I remember reading Tip O’Neil’s biography many years ago in which he said there are two kinds of people -- those who see someone walking down the street and deliberately cross the street to avoid them and those that greet you with a smile or a hello. I have always considered myself the type of person who would greet anyone that I encounter.

I am a runner and I always greet another runner, walker, or biker as I run by. Although some people are not always receptive to it, if they are running the same route at the same time every day, I usually break them down and get a smile out of them. Now with COVID-19, I have been forced to become the kind of person that Tip O’Neil talked about that will deliberately cross the street to avoid you. I find myself now criss-crossing to each side of the street when I see people, like I would never do before. I understand how important this is to keep everyone safe. But eventually when this crisis is over, I hope most people won’t cross the street so often.

On July 2 on WGBH 2 at 10 p.m., and on July 4 on WGBX 44 at 6 p.m., “Divided We Fall: Unity Without Tragedy” will air in Boston. This is a television docuseries where Americans discuss what divides us and how we can ultimately come together. This docuseries will show ordinary Americans wrestling with what it truly means to be an American, the divides that prevent it, and what we can do to bridge the gaps.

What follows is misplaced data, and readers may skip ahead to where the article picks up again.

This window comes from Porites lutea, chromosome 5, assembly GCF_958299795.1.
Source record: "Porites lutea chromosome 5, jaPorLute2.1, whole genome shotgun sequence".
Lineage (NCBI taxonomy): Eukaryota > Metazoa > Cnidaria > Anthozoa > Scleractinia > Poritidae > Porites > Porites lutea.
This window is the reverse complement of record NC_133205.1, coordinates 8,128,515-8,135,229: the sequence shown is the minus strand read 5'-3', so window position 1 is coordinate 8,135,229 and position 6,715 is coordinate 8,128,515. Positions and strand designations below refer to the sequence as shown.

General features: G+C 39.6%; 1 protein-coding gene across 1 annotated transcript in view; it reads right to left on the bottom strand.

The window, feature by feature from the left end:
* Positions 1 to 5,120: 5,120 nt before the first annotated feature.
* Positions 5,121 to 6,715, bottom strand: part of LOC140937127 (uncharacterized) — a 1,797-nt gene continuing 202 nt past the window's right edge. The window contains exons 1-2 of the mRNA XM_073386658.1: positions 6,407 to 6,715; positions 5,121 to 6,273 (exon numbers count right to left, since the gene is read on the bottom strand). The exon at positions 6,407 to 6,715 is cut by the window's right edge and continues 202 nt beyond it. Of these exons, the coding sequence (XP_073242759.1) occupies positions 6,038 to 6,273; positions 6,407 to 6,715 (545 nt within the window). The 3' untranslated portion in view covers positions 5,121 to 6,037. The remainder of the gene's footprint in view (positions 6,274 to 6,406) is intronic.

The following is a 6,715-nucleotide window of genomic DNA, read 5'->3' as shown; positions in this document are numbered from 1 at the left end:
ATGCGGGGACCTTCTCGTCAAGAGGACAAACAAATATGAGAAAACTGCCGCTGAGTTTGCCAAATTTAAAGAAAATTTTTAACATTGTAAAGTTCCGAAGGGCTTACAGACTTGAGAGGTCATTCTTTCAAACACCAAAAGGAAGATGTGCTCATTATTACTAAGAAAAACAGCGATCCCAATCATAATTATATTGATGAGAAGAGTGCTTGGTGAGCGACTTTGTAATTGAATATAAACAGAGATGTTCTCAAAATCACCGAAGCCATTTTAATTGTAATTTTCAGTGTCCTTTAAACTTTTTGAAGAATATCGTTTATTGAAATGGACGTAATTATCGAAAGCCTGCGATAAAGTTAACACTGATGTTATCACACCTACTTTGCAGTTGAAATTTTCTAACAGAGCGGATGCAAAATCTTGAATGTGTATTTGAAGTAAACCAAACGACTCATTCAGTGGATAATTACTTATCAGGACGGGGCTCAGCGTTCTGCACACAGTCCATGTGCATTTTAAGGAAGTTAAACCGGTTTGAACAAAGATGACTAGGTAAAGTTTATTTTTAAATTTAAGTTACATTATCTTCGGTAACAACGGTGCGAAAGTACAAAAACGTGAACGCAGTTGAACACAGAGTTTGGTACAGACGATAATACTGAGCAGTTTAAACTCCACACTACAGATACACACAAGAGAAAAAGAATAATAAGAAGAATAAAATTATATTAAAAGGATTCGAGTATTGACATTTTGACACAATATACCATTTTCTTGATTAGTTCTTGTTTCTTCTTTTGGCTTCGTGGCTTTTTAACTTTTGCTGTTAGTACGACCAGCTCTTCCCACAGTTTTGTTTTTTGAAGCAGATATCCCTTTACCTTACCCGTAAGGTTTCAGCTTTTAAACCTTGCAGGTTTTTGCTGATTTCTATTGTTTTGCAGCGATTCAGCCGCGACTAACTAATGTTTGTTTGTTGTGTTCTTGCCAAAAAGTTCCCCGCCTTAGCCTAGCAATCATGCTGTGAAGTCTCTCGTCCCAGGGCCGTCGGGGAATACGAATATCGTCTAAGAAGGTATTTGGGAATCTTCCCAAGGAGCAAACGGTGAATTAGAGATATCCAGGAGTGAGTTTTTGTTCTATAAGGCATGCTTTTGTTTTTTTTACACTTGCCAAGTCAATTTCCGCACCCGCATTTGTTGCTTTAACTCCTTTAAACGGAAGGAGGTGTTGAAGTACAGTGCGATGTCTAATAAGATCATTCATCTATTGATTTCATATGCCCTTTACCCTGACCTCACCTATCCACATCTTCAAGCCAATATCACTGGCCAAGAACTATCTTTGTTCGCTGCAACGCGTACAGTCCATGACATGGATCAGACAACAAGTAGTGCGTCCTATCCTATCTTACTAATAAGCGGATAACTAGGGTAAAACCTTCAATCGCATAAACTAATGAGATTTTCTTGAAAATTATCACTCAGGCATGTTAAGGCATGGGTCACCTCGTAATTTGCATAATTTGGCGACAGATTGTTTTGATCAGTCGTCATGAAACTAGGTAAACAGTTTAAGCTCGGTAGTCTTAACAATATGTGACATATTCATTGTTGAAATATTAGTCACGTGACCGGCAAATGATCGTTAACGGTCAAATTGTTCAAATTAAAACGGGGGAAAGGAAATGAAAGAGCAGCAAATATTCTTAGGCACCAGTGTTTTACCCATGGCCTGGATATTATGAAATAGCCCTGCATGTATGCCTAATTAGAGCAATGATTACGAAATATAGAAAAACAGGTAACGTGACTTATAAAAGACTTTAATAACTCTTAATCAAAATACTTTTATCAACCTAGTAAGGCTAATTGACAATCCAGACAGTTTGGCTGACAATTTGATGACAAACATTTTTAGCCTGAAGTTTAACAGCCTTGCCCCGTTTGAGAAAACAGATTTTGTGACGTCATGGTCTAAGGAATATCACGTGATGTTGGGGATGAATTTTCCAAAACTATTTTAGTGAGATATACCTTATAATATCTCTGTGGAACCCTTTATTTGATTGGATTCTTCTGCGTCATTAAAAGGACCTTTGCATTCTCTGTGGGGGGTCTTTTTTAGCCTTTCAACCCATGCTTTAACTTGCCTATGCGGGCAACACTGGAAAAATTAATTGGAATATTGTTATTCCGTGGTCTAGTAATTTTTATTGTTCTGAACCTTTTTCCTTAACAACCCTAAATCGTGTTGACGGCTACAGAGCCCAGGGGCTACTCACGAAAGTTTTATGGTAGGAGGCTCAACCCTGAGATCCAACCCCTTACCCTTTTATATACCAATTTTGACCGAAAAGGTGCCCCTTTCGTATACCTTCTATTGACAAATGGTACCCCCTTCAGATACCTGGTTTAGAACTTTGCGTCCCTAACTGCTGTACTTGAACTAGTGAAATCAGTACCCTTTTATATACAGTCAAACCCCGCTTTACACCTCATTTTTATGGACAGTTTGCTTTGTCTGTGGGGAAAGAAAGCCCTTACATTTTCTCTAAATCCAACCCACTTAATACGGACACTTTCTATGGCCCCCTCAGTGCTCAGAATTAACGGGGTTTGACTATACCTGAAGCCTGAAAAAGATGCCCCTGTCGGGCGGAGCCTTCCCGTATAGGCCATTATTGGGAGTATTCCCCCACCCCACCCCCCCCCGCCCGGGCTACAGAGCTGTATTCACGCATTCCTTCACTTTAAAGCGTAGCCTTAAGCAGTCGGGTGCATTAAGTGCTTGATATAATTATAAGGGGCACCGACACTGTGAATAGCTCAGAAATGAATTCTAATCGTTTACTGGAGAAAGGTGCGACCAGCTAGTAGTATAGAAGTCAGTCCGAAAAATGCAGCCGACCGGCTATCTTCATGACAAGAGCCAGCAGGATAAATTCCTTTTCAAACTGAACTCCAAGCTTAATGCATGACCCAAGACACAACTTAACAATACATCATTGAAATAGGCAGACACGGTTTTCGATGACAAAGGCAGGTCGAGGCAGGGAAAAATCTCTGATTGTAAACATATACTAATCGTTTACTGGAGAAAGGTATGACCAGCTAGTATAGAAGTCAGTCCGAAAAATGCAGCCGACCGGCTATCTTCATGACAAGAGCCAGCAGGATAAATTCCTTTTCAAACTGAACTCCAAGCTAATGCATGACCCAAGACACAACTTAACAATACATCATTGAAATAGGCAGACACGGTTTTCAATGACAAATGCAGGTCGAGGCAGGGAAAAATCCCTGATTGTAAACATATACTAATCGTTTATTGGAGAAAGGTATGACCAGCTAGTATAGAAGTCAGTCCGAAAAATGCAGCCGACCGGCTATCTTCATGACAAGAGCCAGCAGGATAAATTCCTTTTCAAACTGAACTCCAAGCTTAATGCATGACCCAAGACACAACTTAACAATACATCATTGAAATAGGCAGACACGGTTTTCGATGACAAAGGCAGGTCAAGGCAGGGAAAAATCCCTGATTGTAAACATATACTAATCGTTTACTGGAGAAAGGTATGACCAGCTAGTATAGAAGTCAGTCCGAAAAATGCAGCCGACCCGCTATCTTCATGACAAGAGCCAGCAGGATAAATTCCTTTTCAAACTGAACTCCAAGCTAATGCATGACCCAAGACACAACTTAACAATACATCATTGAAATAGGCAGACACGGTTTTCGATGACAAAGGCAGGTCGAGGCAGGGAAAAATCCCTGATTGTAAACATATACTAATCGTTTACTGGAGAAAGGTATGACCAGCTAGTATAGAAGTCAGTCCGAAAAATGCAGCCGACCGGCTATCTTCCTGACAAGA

I am a cast member of Divided We Fall (along with 11 other Massachusetts residents, with a corresponding cast of 12 from Chicago). When we filmed the show, I loved the idea that no one was going to “cross the street” to avoid you although we had different political ideologies. By being engaged in a scenario where we were supposed to talk with people of the opposite political ideology, we found out that we weren’t so different and we wanted the same things, but just had a different way to achieve them. We were forced to open our ears and eyes and listen actively to one another as well as have empathy for each other.

America is purposely made up of different ethnicities and cultures, therefore the divide that this county faces is inevitable if we do not find ways to communicate. Divided We Fall did just that and hopefully will be a stepping stone to initiate many more conversations throughout America to lessen the divide we face as Americans. I hope that people in our region will tune in and see how this is possible.

Diann Slavit Baylis is an attorney, mom and Democratic activist. She lives in Topsfield.


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